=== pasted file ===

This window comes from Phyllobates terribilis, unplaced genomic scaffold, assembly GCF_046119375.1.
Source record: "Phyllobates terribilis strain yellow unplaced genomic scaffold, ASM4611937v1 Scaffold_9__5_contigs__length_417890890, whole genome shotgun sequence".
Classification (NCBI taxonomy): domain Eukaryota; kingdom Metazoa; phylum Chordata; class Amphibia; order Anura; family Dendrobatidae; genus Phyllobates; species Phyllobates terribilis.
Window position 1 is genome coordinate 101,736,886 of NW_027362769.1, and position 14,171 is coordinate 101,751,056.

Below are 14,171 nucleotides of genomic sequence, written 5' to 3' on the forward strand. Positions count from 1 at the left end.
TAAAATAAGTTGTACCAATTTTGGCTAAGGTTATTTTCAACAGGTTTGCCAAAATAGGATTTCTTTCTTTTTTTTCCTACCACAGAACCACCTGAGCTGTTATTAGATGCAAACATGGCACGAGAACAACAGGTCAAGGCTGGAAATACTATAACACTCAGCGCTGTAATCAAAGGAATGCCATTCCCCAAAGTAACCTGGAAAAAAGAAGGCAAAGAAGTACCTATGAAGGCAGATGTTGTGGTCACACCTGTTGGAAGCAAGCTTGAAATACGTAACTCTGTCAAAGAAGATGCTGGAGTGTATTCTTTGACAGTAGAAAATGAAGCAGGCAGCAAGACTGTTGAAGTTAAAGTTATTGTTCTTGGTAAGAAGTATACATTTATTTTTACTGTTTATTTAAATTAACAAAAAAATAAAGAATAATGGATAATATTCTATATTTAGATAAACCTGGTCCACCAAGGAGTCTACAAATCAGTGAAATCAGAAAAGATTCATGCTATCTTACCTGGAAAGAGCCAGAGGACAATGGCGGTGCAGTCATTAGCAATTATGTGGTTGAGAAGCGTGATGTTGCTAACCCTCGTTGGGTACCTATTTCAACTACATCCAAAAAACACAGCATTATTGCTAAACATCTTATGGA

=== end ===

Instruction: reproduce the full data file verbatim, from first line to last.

This window comes from Phyllobates terribilis, unplaced genomic scaffold, assembly GCF_046119375.1.
Source record: "Phyllobates terribilis strain yellow unplaced genomic scaffold, ASM4611937v1 Scaffold_9__5_contigs__length_417890890, whole genome shotgun sequence".
Classification (NCBI taxonomy): domain Eukaryota; kingdom Metazoa; phylum Chordata; class Amphibia; order Anura; family Dendrobatidae; genus Phyllobates; species Phyllobates terribilis.
Window position 1 is genome coordinate 101,736,886 of NW_027362769.1, and position 14,171 is coordinate 101,751,056.

Below are 14,171 nucleotides of genomic sequence, written 5' to 3' on the forward strand. Positions count from 1 at the left end.
TAAAATAAGTTGTACCAATTTTGGCTAAGGTTATTTTCAACAGGTTTGCCAAAATAGGATTTCTTTCTTTTTTTTCCTACCACAGAACCACCTGAGCTGTTATTAGATGCAAACATGGCACGAGAACAACAGGTCAAGGCTGGAAATACTATAACACTCAGCGCTGTAATCAAAGGAATGCCATTCCCCAAAGTAACCTGGAAAAAAGAAGGCAAAGAAGTACCTATGAAGGCAGATGTTGTGGTCACACCTGTTGGAAGCAAGCTTGAAATACGTAACTCTGTCAAAGAAGATGCTGGAGTGTATTCTTTGACAGTAGAAAATGAAGCAGGCAGCAAGACTGTTGAAGTTAAAGTTATTGTTCTTGGTAAGAAGTATACATTTATTTTTACTGTTTATTTAAATTAACAAAAAAATAAAGAATAATGGATAATATTCTATATTTAGATAAACCTGGTCCACCAAGGAGTCTACAAATCAGTGAAATCAGAAAAGATTCATGCTATCTTACCTGGAAAGAGCCAGAGGACAATGGCGGTGCAGTCATTAGCAATTATGTGGTTGAGAAGCGTGATGTTGCTAACCCTCGTTGGGTACCTATTTCAACTACATCCAAAAAACACAGCATTATTGCTAAACATCTTATGGA